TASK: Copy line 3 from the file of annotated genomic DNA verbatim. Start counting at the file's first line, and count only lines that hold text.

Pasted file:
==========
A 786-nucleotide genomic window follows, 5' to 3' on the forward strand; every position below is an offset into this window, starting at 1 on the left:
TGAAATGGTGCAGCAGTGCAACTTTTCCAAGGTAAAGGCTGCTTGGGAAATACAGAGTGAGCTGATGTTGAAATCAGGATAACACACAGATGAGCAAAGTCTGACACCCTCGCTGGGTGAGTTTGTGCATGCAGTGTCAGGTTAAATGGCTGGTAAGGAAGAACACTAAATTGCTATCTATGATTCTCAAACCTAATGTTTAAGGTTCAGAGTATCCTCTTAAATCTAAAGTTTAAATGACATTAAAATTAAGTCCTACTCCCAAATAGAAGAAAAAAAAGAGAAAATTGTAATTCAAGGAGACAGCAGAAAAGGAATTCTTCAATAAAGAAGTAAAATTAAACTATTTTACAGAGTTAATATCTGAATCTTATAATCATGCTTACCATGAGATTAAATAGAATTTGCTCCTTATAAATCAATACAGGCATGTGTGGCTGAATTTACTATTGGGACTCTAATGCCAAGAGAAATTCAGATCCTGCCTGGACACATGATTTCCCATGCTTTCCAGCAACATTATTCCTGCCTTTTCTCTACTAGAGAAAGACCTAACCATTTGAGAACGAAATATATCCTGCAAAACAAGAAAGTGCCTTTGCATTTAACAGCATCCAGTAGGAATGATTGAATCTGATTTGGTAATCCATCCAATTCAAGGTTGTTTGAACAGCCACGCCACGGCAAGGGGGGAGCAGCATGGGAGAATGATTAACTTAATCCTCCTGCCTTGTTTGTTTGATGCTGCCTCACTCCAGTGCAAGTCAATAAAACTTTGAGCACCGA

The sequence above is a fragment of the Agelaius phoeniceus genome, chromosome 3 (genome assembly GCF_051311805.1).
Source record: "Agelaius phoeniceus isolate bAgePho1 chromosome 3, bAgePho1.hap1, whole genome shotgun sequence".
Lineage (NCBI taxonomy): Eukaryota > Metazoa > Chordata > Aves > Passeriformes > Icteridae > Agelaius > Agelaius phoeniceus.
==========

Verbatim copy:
The sequence above is a fragment of the Agelaius phoeniceus genome, chromosome 3 (genome assembly GCF_051311805.1).